In the wake of the turmoil in the housing market, some homeowners have sought to stave off foreclosure by alleging that the lender that originated the mortgage loan violated various provisions of federal and state law. Unfortunately for these homeowners, their claims are often brought after the applicable limitations period has lapsed. To avoid this result, homeowners and their attorneys have tried to apply various doctrines in an attempt to enlarge the applicable limitations period. One such doctrine is the “continuing violations doctrine,” under which a limitations period may be extended if one or more “continuing violations” occur within the limitations period.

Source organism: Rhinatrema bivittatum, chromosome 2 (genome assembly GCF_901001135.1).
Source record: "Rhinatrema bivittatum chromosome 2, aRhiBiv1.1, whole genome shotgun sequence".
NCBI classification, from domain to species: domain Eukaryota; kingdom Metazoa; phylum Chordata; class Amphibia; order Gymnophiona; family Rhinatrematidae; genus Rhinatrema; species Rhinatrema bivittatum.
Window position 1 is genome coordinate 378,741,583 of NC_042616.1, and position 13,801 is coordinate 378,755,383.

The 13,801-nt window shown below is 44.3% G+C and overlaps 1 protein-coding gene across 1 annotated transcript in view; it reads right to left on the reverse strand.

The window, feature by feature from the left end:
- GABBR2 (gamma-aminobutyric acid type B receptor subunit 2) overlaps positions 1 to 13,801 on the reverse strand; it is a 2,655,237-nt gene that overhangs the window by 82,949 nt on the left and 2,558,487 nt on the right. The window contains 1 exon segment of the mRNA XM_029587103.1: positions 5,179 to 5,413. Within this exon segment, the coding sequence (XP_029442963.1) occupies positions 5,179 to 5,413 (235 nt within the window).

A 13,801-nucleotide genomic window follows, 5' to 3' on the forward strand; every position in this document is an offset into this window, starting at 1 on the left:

Courts have recently struggled with the application of the continuing violations doctrine to claims brought under the Fair Housing Act (FHA). Under the FHA, private civil plaintiffs have two years after the occurrence or termination of an alleged discriminatory housing practice within which to pursue their claims. In cases with nearly identical facts, courts have reached opposite conclusions regarding whether mortgage payments are themselves continuing violations, and therefore extend the FHA’s limitations period, or whether they are merely the continuing effects of the initial pricing decision that do not enlarge the limitations period.